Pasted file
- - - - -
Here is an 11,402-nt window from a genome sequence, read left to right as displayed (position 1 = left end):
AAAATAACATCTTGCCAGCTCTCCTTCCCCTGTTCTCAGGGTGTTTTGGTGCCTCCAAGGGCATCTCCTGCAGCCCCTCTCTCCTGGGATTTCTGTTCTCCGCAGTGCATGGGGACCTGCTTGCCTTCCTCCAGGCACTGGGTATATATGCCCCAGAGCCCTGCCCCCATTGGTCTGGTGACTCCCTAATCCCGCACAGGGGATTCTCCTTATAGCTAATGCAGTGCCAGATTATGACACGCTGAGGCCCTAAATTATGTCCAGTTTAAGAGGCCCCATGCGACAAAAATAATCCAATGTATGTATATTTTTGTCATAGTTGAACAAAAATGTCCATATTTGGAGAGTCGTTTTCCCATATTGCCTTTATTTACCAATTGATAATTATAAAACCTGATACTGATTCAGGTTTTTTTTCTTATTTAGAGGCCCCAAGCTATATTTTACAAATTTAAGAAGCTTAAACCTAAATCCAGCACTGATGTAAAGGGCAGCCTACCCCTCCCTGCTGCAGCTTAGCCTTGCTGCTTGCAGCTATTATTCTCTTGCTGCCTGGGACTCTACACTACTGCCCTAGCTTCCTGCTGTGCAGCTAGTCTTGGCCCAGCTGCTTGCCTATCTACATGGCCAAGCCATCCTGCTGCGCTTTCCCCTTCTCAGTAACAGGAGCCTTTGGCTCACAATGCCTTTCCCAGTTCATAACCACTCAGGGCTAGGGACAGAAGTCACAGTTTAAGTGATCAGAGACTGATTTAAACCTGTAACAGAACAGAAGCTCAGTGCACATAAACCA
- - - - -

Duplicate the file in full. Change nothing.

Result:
Here is an 11,402-nt window from a genome sequence, read left to right as displayed (position 1 = left end):
AAAATAACATCTTGCCAGCTCTCCTTCCCCTGTTCTCAGGGTGTTTTGGTGCCTCCAAGGGCATCTCCTGCAGCCCCTCTCTCCTGGGATTTCTGTTCTCCGCAGTGCATGGGGACCTGCTTGCCTTCCTCCAGGCACTGGGTATATATGCCCCAGAGCCCTGCCCCCATTGGTCTGGTGACTCCCTAATCCCGCACAGGGGATTCTCCTTATAGCTAATGCAGTGCCAGATTATGACACGCTGAGGCCCTAAATTATGTCCAGTTTAAGAGGCCCCATGCGACAAAAATAATCCAATGTATGTATATTTTTGTCATAGTTGAACAAAAATGTCCATATTTGGAGAGTCGTTTTCCCATATTGCCTTTATTTACCAATTGATAATTATAAAACCTGATACTGATTCAGGTTTTTTTTCTTATTTAGAGGCCCCAAGCTATATTTTACAAATTTAAGAAGCTTAAACCTAAATCCAGCACTGATGTAAAGGGCAGCCTACCCCTCCCTGCTGCAGCTTAGCCTTGCTGCTTGCAGCTATTATTCTCTTGCTGCCTGGGACTCTACACTACTGCCCTAGCTTCCTGCTGTGCAGCTAGTCTTGGCCCAGCTGCTTGCCTATCTACATGGCCAAGCCATCCTGCTGCGCTTTCCCCTTCTCAGTAACAGGAGCCTTTGGCTCACAATGCCTTTCCCAGTTCATAACCACTCAGGGCTAGGGACAGAAGTCACAGTTTAAGTGATCAGAGACTGATTTAAACCTGTAACAGAACAGAAGCTCAGTGCACATAAACCA